Study: Soft Drinks Lead to Obesity
Friday, February 16th 2001, 12:00 am
By: News On 6
LONDON (AP) â€” An extra soft drink a day gives a child a 60 percent greater chance of becoming obese, new research suggests.
The U.S. study, published this week in The Lancet medical journal, says the soft drink-obesity link is independent of the food children eat, how much television or videos they watch and the amount they exercise.
Experts, who called the findings ``enormously important,'' have long believed that sweetened drinks were contributing to the rising obesity epidemic among children, but said there has been no reliable evidence of a link.
``These are estimates and the study doesn't tell us the importance of soft drinks relative to the other factors that contribute to obesity, but these data suggest that people aren't compensating'' for the extra calories by cutting back on eating, said the study's lead investigator, Dr. David Ludwig, director of the obesity program at Boston Children's Hospital.
France Bellisle from France's Institute of Health and Medical Research, said the study provided ``convincing'' new evidence about the relationship between sugar and weight gain in children.
The prevalence of obesity among children in the United States increased by 100 percent between 1980 and 1994.
A common measurement of obesity is the body mass index, or BMI, which takes into account weight and height. A BMI of 25 means a person is overweight. The threshold for obesity is a BMI of 30.
For children, experts disagree on what constitutes obesity. Some believe that, in general, any child with a BMI above the 85th percentile for age and sex is obese, while others use the 95th percentile.
The study used the 85th percentile as the threshold for obesity. By that measure, scientists estimate that 24 percent of American children are obese. Rates of childhood obesity in Europe are not as high as in the United States, but are on the rise. Accurate statistics were not readily available.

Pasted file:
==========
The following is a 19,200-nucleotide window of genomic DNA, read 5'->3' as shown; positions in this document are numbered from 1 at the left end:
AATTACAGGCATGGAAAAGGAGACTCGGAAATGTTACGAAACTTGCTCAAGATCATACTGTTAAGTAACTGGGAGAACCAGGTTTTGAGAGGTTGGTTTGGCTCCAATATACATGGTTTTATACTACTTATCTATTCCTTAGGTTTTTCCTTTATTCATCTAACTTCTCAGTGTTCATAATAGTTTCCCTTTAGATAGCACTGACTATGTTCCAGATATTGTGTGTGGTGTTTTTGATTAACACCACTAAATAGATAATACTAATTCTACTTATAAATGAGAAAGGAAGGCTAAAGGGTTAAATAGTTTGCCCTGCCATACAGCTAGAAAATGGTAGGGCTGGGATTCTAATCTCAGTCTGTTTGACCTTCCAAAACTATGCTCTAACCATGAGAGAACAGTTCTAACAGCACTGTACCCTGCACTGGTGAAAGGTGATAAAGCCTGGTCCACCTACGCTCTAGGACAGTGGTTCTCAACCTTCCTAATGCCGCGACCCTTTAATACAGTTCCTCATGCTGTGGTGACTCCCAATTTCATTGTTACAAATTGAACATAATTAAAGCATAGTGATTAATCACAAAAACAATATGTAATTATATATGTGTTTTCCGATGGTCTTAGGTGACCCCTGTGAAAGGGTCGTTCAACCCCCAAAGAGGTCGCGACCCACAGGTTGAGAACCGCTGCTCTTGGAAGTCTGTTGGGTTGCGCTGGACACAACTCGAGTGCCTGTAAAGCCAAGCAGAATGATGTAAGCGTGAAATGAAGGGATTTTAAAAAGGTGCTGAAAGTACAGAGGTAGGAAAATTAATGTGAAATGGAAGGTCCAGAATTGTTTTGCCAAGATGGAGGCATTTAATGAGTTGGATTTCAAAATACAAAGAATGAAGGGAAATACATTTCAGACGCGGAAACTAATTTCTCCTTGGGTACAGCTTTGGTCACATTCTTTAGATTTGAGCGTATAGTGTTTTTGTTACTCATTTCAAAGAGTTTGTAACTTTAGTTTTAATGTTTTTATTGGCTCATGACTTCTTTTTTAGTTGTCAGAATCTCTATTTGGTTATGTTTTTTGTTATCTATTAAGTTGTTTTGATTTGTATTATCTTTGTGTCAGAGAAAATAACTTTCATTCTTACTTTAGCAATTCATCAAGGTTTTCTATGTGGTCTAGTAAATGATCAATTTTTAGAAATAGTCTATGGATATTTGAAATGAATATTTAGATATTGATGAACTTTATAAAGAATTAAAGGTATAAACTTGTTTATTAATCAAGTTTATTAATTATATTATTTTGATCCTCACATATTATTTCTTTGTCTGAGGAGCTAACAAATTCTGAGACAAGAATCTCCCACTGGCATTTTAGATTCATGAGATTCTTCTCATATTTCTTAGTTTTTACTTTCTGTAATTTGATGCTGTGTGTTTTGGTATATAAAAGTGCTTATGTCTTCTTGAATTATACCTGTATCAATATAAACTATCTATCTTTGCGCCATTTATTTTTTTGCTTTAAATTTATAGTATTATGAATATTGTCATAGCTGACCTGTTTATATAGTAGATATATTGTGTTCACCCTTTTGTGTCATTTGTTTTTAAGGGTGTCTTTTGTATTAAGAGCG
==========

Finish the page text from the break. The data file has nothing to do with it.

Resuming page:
The soft drink study involved tracking 548 children aged 11 or 12 from public schools across Massachusetts for two school years until May 1997.
It found that each sugared soft drink the children were consuming each day at the beginning of the study contributed 0.18 points to their BMI.
If they increased their daily soft drink intake, each extra soda made them 60 percent more likely to become obese, regardless of how many sodas they were drinking before. All the children were already drinking some soft drinks at the beginning of the study, but the researchers extrapolated that the effect would remain consistent even if a child went from drinking none to one a day.
Only 7 percent of the children did not change their soft drink intake over the two years. Fifty-seven percent increased their intake, with a quarter of them drinking two or more extra cans a day, the study said.
Soft drinks tracked in the study included regular sodas, Hawaiian Punch, lemonade, Kool-Aid, sweetened iced tea or other sugared fruit drinks. Pure fruit juice intake was also tracked, but that did not account for the effect, the study said.
``The odds of becoming obese increased significantly for each additional daily serving of sugar-sweetened drink,'' the study concluded.
An increase in diet soda consumption made the children less likely to become obese.
Dr. Philip James, chairman of the International Obesity Task Force, an independent worldwide scientific organization which was not connected with the study, said the evidence so far indicates that sugar is slightly less fattening than fat, but that sugar in drinks can be deceptive because the beverages are less filling than food.
He said one explanation might be that while people tend to eat less at a meal if they have overeaten at a previous sitting, evening out the calories, they don't tend to do that if the extra calories came from drinks. They tend to eat a normal-sized meal despite having loaded up on sugar from soft drinks.
In the last 10 years, soft drink consumption has almost doubled among children in the United States, Ludwig said, adding that the average American teen-ager consumes 15 to 20 extra teaspoons of sugar a day just from soda and other sugared drinks.
Half of all Americans and most adolescents consume soft drinks daily, and most of those are regular, not diet, the study said.
In a 1998 report on the issue, the U.S. health lobby group Center for Science in the Public Interest called soft drinks ``liquid candy.''
Childhood obesity has been linked to later development of diabetes, heart disease, cancer and arthritis.